Editor’s note February 2017: A few years ago, former Sightline researcher Jennifer Langston spent some long winter nights calculating a nutritious, fresh grocery cart that wouldn’t break the bank. Needing more produce-packed meals these chilly days? Read on…

With a toddler at home who eats like a fruit bat, each trip to the grocery store involves mental calculus of produce prices, my bank account balance, and how many different vitamins her diet ought to include. So I found a new USDA report full of data on fruit and vegetable prices oddly riveting.

Rather than comparing prices per pound, the report looks at the equivalent costs of a single serving of apples vs. broccoli vs. carrots. That’s basically enough food to fill a measuring cup (after you discard the stems and thick peels and things most people pay for but don’t eat). Here’s how the fruits stacked up:

Fruit price chart

And here’s how the cooked vegetables fared (there’s a separate chart for raw):

vegetable price chart

But these charts seemed to be missing something important. It doesn’t really seem smart to start loading my kid up on potatoes instead of spinach just because it’s cheaper by the cup. So this made me wonder which foods packed the biggest nutritional wallop for my nickel.

I’m not exactly sold on the Aggregate Nutrient Density Index (ANDI) scores that groceries like Whole Foods are using to tell customers which foods have the most nutrients per calorie. It seems wierdly proprietary and makes fatty foods like avocado probably look worse than they are. On the other hand, anything that tells people to eat more dark leafy greens probably isn’t all that wrong. So I used the scores anyway to get a ballpark idea of which fruits and vegetables were cheap and full of nutrition.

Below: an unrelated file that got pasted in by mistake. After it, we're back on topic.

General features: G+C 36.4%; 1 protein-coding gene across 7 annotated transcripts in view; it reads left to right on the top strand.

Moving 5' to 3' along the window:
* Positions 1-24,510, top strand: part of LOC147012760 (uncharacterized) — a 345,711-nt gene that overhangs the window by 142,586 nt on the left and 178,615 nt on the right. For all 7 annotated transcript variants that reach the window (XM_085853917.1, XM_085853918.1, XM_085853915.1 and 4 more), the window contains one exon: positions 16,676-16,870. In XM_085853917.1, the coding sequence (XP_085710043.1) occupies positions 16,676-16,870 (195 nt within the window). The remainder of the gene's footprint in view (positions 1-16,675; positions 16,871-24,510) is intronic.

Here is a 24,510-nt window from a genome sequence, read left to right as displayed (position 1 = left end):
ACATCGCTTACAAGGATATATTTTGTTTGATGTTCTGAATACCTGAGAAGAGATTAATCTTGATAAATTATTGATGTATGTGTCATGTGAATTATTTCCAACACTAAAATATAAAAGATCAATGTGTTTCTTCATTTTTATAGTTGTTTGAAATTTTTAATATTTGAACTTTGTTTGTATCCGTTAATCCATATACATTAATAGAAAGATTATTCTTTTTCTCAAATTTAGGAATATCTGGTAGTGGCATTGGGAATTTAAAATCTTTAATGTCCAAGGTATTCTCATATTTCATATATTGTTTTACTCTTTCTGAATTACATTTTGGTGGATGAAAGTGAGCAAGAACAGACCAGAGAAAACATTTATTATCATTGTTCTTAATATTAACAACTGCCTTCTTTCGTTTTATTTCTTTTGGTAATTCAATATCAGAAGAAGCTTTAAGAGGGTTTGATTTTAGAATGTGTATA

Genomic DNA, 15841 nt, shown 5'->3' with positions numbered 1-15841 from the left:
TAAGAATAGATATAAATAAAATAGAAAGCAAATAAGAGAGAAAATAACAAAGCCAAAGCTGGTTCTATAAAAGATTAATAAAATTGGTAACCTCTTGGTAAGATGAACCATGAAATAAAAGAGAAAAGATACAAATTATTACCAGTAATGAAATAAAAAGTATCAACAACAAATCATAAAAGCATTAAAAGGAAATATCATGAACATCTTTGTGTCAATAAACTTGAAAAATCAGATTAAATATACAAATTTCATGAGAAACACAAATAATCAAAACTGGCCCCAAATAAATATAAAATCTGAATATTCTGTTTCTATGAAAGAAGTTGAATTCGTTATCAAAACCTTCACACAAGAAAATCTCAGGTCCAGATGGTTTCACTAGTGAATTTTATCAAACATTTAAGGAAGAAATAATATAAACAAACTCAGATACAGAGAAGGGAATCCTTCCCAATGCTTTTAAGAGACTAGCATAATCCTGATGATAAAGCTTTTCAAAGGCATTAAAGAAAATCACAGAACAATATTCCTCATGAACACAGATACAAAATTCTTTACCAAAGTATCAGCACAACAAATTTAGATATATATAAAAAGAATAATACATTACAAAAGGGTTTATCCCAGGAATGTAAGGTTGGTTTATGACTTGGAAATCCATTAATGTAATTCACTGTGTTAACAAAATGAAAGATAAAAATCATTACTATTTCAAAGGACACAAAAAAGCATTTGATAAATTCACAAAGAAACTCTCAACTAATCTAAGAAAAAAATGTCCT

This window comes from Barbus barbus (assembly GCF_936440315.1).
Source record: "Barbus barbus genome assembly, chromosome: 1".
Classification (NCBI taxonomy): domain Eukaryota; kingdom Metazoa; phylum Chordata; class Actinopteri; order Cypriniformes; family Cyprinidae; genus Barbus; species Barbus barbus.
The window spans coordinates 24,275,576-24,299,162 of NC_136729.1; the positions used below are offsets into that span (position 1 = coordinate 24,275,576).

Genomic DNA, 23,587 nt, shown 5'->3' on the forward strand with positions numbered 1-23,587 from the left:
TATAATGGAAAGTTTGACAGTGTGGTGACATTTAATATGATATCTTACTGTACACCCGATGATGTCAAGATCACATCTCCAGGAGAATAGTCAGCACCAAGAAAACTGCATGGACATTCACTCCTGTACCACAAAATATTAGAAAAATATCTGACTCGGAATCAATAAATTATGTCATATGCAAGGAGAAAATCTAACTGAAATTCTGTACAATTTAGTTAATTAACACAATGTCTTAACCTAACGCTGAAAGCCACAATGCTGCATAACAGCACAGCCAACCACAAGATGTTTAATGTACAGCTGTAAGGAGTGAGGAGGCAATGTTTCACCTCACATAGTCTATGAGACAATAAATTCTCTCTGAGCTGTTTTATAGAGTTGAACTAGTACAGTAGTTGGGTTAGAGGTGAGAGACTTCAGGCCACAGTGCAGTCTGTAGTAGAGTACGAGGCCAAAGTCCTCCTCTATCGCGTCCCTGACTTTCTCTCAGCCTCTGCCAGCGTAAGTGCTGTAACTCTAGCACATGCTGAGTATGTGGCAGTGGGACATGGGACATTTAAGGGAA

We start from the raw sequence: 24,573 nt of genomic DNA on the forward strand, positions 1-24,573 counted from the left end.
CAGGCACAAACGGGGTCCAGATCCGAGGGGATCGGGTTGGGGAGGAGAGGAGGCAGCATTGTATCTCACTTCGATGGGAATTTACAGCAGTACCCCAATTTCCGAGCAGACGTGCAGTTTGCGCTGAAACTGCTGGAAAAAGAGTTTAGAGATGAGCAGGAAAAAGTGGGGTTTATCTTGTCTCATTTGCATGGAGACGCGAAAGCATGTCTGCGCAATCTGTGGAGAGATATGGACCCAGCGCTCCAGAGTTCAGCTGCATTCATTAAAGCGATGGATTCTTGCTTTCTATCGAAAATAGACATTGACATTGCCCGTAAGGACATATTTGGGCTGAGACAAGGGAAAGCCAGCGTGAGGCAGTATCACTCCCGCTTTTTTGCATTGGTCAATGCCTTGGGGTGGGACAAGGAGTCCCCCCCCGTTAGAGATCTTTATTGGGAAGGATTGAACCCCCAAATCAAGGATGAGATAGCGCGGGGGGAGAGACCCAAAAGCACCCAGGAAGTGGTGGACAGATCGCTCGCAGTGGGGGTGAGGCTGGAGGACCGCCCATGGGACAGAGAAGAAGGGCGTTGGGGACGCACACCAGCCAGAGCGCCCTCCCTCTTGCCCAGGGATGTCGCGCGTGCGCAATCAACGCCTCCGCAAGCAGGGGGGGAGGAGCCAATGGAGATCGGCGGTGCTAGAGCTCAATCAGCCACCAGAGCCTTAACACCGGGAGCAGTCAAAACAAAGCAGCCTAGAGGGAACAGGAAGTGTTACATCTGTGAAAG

A few caveats here—the USDA prices are national averages, and I couldn’t tell whether the samples included conventional or organic items or both. Because I wasn’t willing to sign up online to get ANDI scores for every fruit and vegetable, I just compared the ones that were easiest to find. Then I divided each item’s ANDI score by the price-per-cup to reach the following conclusions about good choices for people who want lots of nutrients for little cash.

On the veggie side, the winner was… cabbage! It costs 27 cents per cup and is loaded with vitamins K and C—plus dietary fiber, manganese, vitamin B6, folate, thiamin, riboflavin, calcium, potassium, vitamin A, tryptophan, protein, and magnesium. My grocery bill would also apparently be lower if my daughter would learn to love collard greens, kale, spinach, carrots, cauliflower, and brussel sprouts. The fruits on the list that packed the most nutrients per penny were plums, oranges, apples, strawberries, cantaloupe, and bananas.

Because of our screwed-up food system and perverse incentives, food prices aren’t necessarily the best way to gauge what we ought to be eating. But I’m also pretty happy to shave a few dollars off my grocery bill when I can.

Update: For more complete rankings, Sightline’s Eric Hess tracked down more ANDI scores and made handy charts of the highest nutrition/least cost produce here.